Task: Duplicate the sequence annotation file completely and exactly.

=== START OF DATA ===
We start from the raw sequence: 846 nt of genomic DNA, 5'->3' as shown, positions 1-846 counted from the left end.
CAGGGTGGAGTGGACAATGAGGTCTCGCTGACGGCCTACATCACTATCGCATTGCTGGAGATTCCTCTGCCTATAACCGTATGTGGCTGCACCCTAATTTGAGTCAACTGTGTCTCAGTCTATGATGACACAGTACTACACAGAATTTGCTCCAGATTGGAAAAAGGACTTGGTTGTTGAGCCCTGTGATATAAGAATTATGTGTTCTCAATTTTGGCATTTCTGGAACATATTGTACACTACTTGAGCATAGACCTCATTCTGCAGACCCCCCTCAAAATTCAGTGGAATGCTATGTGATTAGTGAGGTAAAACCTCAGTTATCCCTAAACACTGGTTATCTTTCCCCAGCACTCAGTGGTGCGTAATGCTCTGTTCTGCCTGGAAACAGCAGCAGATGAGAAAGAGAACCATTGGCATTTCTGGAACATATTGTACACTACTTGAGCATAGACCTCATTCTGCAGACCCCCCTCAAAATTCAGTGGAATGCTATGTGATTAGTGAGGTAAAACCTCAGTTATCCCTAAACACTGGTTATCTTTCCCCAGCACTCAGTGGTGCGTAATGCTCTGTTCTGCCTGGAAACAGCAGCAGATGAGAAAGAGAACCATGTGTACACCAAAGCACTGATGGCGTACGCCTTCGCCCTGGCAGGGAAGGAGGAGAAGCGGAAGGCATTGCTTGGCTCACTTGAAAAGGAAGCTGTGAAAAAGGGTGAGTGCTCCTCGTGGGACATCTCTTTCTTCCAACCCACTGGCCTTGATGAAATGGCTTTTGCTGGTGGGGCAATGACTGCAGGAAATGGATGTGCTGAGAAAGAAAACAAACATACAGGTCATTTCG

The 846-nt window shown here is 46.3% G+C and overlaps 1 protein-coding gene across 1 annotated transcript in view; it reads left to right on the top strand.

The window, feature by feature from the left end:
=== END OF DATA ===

We start from the raw sequence: 846 nt of genomic DNA, 5'->3' as shown, positions 1-846 counted from the left end.
CAGGGTGGAGTGGACAATGAGGTCTCGCTGACGGCCTACATCACTATCGCATTGCTGGAGATTCCTCTGCCTATAACCGTATGTGGCTGCACCCTAATTTGAGTCAACTGTGTCTCAGTCTATGATGACACAGTACTACACAGAATTTGCTCCAGATTGGAAAAAGGACTTGGTTGTTGAGCCCTGTGATATAAGAATTATGTGTTCTCAATTTTGGCATTTCTGGAACATATTGTACACTACTTGAGCATAGACCTCATTCTGCAGACCCCCCTCAAAATTCAGTGGAATGCTATGTGATTAGTGAGGTAAAACCTCAGTTATCCCTAAACACTGGTTATCTTTCCCCAGCACTCAGTGGTGCGTAATGCTCTGTTCTGCCTGGAAACAGCAGCAGATGAGAAAGAGAACCATTGGCATTTCTGGAACATATTGTACACTACTTGAGCATAGACCTCATTCTGCAGACCCCCCTCAAAATTCAGTGGAATGCTATGTGATTAGTGAGGTAAAACCTCAGTTATCCCTAAACACTGGTTATCTTTCCCCAGCACTCAGTGGTGCGTAATGCTCTGTTCTGCCTGGAAACAGCAGCAGATGAGAAAGAGAACCATGTGTACACCAAAGCACTGATGGCGTACGCCTTCGCCCTGGCAGGGAAGGAGGAGAAGCGGAAGGCATTGCTTGGCTCACTTGAAAAGGAAGCTGTGAAAAAGGGTGAGTGCTCCTCGTGGGACATCTCTTTCTTCCAACCCACTGGCCTTGATGAAATGGCTTTTGCTGGTGGGGCAATGACTGCAGGAAATGGATGTGCTGAGAAAGAAAACAAACATACAGGTCATTTCG

The 846-nt window shown here is 46.3% G+C and overlaps 1 protein-coding gene across 1 annotated transcript in view; it reads left to right on the top strand.

The window, feature by feature from the left end: